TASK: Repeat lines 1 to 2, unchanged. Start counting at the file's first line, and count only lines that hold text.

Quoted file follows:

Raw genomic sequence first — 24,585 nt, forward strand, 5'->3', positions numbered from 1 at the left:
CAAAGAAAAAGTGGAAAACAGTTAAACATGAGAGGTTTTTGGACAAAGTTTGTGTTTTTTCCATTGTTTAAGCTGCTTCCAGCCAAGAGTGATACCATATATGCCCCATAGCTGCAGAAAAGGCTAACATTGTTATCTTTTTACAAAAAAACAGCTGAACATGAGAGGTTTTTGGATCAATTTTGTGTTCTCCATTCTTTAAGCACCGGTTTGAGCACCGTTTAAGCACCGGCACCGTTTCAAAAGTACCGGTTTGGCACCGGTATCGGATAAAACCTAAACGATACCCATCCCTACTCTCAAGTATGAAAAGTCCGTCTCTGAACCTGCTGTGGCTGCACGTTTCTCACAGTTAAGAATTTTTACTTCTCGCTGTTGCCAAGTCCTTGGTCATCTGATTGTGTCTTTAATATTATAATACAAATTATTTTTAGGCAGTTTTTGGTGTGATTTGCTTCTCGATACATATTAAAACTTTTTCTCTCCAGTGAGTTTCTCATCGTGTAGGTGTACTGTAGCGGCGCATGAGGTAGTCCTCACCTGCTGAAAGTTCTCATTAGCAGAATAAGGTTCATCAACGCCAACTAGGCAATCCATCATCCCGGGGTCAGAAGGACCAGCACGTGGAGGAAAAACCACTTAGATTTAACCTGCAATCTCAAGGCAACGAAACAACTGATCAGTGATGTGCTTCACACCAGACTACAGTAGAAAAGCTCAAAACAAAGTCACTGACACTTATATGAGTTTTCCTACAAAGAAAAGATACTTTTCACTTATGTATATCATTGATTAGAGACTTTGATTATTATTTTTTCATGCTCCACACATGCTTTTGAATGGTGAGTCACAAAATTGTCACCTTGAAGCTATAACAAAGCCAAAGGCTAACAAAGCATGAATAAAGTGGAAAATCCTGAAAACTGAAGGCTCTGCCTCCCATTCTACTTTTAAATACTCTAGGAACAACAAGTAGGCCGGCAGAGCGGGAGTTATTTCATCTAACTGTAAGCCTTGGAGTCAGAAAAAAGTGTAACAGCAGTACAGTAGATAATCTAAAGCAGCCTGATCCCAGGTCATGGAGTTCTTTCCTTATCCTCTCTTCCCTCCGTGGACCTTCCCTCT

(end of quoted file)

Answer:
Raw genomic sequence first — 24,585 nt, forward strand, 5'->3', positions numbered from 1 at the left:
CAAAGAAAAAGTGGAAAACAGTTAAACATGAGAGGTTTTTGGACAAAGTTTGTGTTTTTTCCATTGTTTAAGCTGCTTCCAGCCAAGAGTGATACCATATATGCCCCATAGCTGCAGAAAAGGCTAACATTGTTATCTTTTTACAAAAAAACAGCTGAACATGAGAGGTTTTTGGATCAATTTTGTGTTCTCCATTCTTTAAGCACCGGTTTGAGCACCGTTTAAGCACCGGCACCGTTTCAAAAGTACCGGTTTGGCACCGGTATCGGATAAAACCTAAACGATACCCATCCCTACTCTCAAGTATGAAAAGTCCGTCTCTGAACCTGCTGTGGCTGCACGTTTCTCACAGTTAAGAATTTTTACTTCTCGCTGTTGCCAAGTCCTTGGTCATCTGATTGTGTCTTTAATATTATAATACAAATTATTTTTAGGCAGTTTTTGGTGTGATTTGCTTCTCGATACATATTAAAACTTTTTCTCTCCAGTGAGTTTCTCATCGTGTAGGTGTACTGTAGCGGCGCATGAGGTAGTCCTCACCTGCTGAAAGTTCTCATTAGCAGAATAAGGTTCATCAACGCCAACTAGGCAATCCATCATCCCGGGGTCAGAAGGACCAGCACGTGGAGGAAAAACCACTTAGATTTAACCTGCAATCTCAAGGCAACGAAACAACTGATCAGTGATGTGCTTCACACCAGACTACAGTAGAAAAGCTCAAAACAAAGTCACTGACACTTATATGAGTTTTCCTACAAAGAAAAGATACTTTTCACTTATGTATATCATTGATTAGAGACTTTGATTATTATTTTTTCATGCTCCACACATGCTTTTGAATGGTGAGTCACAAAATTGTCACCTTGAAGCTATAACAAAGCCAAAGGCTAACAAAGCATGAATAAAGTGGAAAATCCTGAAAACTGAAGGCTCTGCCTCCCATTCTACTTTTAAATACTCTAGGAACAACAAGTAGGCCGGCAGAGCGGGAGTTATTTCATCTAACTGTAAGCCTTGGAGTCAGAAAAAAGTGTAACAGCAGTACAGTAGATAATCTAAAGCAGCCTGATCCCAGGTCATGGAGTTCTTTCCTTATCCTCTCTTCCCTCCGTGGACCTTCCCTCT